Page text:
Educating is about providing role models. America has a duty to be a role model to the rest of the world. While Khan and his admirers are genuine in their vision, it is not a vision that will make us the role models that our children, and the children of the world, need us to be.

Finally, More Criticism of the Khan Academy

(ATTENTION SALMAN KHAN SYCOPHANTS: PLEASE READ MY LATEST POST ON THE KHAN ACADEMY “60 MINUTES WORSHIPS SALMAN KHAN AND SO DO YOU“. IT IS EVEN MORE WORTHY OF YOUR VITRIOL.”

My last criticism of Salman Khan’s Khan Academy was met with much criticism of its own. Many people are firmly convinced that Khan’s videos are the future of education. The comments section was just a small taste of how fervently people have embraced Salman Khan. Since then, cogent criticisms of the Khan Academy have been tough to come by.

That is why I appreciate the detailed essay posted on the Mathalicious website about the Khan Academy’s videos. Whenever someone writes one bad word about the genial Salman Khan, you can be sure a line of psychophants will line up to educate that person about how they are just too dumb to realize that Sal represents the future of schooling.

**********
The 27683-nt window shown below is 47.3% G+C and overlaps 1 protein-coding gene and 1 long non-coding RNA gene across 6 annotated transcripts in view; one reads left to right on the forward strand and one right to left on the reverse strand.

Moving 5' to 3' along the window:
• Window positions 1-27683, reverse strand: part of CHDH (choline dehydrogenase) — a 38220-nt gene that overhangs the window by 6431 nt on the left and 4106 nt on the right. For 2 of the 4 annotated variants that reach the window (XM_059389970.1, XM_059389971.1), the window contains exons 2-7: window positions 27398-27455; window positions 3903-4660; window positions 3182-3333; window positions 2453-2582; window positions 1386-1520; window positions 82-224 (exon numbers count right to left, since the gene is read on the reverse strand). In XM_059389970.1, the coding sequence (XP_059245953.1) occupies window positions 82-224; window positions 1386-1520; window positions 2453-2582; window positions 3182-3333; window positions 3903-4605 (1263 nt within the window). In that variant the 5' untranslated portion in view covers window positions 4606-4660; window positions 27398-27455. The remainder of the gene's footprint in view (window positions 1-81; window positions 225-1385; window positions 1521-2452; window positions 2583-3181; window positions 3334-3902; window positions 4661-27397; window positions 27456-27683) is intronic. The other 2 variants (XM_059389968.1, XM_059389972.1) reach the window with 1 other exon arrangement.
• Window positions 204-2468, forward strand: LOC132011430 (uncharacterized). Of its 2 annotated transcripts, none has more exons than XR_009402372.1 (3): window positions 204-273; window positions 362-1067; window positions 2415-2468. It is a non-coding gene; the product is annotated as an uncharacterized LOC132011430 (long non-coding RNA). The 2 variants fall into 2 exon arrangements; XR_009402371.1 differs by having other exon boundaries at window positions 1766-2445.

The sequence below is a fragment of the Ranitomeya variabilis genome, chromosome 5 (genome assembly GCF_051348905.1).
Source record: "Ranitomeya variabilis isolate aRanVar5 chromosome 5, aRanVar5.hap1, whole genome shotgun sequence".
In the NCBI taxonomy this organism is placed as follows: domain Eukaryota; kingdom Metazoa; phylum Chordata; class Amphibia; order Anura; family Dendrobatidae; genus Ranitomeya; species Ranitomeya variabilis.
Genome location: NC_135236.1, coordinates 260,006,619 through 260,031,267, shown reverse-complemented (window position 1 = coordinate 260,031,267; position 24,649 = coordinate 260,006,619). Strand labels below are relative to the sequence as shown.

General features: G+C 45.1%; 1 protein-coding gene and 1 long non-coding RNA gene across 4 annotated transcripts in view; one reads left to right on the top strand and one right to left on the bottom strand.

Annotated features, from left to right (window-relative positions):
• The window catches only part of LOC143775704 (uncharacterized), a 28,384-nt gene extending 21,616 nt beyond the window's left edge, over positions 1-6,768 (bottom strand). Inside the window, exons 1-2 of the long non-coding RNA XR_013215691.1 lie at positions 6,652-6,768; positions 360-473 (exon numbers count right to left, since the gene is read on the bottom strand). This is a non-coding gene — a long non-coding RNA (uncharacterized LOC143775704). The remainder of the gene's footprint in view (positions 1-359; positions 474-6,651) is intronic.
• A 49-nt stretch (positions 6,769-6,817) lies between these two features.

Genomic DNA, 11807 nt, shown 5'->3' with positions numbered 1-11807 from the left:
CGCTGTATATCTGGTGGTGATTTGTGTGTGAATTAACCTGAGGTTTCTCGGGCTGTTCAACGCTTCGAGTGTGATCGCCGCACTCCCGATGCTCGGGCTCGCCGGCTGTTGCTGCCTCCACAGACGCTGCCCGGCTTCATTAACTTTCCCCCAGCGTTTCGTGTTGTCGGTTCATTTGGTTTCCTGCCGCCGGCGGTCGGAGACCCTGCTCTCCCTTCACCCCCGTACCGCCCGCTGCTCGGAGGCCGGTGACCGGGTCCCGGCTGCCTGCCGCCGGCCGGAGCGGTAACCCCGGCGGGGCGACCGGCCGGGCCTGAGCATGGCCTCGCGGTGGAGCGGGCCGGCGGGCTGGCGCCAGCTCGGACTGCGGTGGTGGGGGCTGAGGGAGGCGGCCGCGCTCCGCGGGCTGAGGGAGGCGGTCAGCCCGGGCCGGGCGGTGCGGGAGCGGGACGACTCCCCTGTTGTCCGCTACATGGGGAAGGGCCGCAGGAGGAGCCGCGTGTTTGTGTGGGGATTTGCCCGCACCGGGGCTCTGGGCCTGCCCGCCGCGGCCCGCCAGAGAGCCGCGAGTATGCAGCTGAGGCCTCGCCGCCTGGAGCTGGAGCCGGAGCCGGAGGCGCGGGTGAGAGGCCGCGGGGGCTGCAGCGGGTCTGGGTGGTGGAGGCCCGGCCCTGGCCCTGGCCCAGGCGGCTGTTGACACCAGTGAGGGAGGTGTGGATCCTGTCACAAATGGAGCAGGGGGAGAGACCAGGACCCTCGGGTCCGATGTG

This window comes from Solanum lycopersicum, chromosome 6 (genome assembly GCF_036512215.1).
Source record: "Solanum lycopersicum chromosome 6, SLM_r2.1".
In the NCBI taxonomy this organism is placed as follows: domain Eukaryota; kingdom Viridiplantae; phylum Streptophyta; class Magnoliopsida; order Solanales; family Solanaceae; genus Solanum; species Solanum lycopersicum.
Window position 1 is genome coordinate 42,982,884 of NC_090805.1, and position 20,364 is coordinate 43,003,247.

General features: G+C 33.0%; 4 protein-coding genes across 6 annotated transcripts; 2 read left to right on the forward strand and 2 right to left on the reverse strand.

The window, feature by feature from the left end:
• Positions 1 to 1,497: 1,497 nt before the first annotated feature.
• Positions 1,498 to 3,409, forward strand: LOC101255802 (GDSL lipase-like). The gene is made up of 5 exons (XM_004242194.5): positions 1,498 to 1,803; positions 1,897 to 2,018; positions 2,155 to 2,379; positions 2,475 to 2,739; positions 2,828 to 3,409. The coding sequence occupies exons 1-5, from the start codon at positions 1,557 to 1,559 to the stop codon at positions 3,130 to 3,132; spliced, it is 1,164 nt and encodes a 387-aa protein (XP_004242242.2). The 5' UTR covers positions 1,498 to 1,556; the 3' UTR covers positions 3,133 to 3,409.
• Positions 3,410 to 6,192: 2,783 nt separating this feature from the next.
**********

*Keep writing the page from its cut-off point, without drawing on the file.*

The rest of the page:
Read the post and then the comments and you will see this scenario play out like clockwork. This is just more evidence that we need more criticisms of the Khan Academy on the internet.

The Khan Academy and the Snake Oil of Education Deform

(ATTENTION SALMAN KHAN SYCOPHANTS: PLEASE READ MY LATEST POST ON THE KHAN ACADEMY “60 MINUTES WORSHIPS SALMAN KHAN AND SO DO YOU“. IT IS EVEN MORE WORTHY OF YOUR VITRIOL.”

——- Original Post———

The Huffington Post ran their Best in TED Talks for 2011. Coming in at number two is Salman Khan, whose online Khan Academy they tout as educational manna from heaven. His videos have made him the favorite “educator” of Bill Gates. Khan is a bright young man, an ivy-league graduate and perhaps the single best representation of what is wrong with the education deform movement.